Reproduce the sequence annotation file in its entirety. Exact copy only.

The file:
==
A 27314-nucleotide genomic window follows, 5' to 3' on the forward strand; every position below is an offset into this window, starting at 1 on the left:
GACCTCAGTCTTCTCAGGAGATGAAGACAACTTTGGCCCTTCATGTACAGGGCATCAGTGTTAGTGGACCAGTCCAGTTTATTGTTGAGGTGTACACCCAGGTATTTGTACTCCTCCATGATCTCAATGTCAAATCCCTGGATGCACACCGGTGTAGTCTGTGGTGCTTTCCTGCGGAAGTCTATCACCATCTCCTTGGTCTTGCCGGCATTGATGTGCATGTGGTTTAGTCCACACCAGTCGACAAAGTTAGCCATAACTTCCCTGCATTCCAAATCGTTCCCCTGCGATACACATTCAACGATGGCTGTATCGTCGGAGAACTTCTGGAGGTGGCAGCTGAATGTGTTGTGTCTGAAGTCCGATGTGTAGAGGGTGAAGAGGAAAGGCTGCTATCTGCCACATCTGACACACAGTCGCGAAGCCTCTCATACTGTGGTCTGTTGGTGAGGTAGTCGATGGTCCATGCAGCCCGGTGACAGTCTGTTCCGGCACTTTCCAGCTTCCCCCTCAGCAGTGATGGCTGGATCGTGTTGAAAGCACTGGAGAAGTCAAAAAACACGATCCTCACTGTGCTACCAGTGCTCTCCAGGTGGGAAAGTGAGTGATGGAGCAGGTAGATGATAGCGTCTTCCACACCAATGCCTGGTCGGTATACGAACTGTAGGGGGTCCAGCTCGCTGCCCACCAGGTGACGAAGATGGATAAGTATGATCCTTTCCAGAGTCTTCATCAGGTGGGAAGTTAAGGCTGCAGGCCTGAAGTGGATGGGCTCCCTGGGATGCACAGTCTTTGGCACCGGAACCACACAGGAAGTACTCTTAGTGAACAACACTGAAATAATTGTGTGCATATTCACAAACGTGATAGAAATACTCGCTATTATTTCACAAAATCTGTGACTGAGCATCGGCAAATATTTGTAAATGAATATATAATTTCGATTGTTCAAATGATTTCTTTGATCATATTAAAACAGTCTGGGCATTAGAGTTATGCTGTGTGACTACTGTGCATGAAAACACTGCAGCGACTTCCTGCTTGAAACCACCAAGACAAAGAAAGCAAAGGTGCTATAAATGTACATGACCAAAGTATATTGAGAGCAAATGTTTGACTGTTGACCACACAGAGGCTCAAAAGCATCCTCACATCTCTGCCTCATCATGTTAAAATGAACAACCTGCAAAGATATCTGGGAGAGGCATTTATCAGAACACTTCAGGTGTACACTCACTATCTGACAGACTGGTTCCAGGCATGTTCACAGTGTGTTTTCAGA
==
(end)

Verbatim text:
A 27314-nucleotide genomic window follows, 5' to 3' on the forward strand; every position below is an offset into this window, starting at 1 on the left:
GACCTCAGTCTTCTCAGGAGATGAAGACAACTTTGGCCCTTCATGTACAGGGCATCAGTGTTAGTGGACCAGTCCAGTTTATTGTTGAGGTGTACACCCAGGTATTTGTACTCCTCCATGATCTCAATGTCAAATCCCTGGATGCACACCGGTGTAGTCTGTGGTGCTTTCCTGCGGAAGTCTATCACCATCTCCTTGGTCTTGCCGGCATTGATGTGCATGTGGTTTAGTCCACACCAGTCGACAAAGTTAGCCATAACTTCCCTGCATTCCAAATCGTTCCCCTGCGATACACATTCAACGATGGCTGTATCGTCGGAGAACTTCTGGAGGTGGCAGCTGAATGTGTTGTGTCTGAAGTCCGATGTGTAGAGGGTGAAGAGGAAAGGCTGCTATCTGCCACATCTGACACACAGTCGCGAAGCCTCTCATACTGTGGTCTGTTGGTGAGGTAGTCGATGGTCCATGCAGCCCGGTGACAGTCTGTTCCGGCACTTTCCAGCTTCCCCCTCAGCAGTGATGGCTGGATCGTGTTGAAAGCACTGGAGAAGTCAAAAAACACGATCCTCACTGTGCTACCAGTGCTCTCCAGGTGGGAAAGTGAGTGATGGAGCAGGTAGATGATAGCGTCTTCCACACCAATGCCTGGTCGGTATACGAACTGTAGGGGGTCCAGCTCGCTGCCCACCAGGTGACGAAGATGGATAAGTATGATCCTTTCCAGAGTCTTCATCAGGTGGGAAGTTAAGGCTGCAGGCCTGAAGTGGATGGGCTCCCTGGGATGCACAGTCTTTGGCACCGGAACCACACAGGAAGTACTCTTAGTGAACAACACTGAAATAATTGTGTGCATATTCACAAACGTGATAGAAATACTCGCTATTATTTCACAAAATCTGTGACTGAGCATCGGCAAATATTTGTAAATGAATATATAATTTCGATTGTTCAAATGATTTCTTTGATCATATTAAAACAGTCTGGGCATTAGAGTTATGCTGTGTGACTACTGTGCATGAAAACACTGCAGCGACTTCCTGCTTGAAACCACCAAGACAAAGAAAGCAAAGGTGCTATAAATGTACATGACCAAAGTATATTGAGAGCAAATGTTTGACTGTTGACCACACAGAGGCTCAAAAGCATCCTCACATCTCTGCCTCATCATGTTAAAATGAACAACCTGCAAAGATATCTGGGAGAGGCATTTATCAGAACACTTCAGGTGTACACTCACTATCTGACAGACTGGTTCCAGGCATGTTCACAGTGTGTTTTCAGA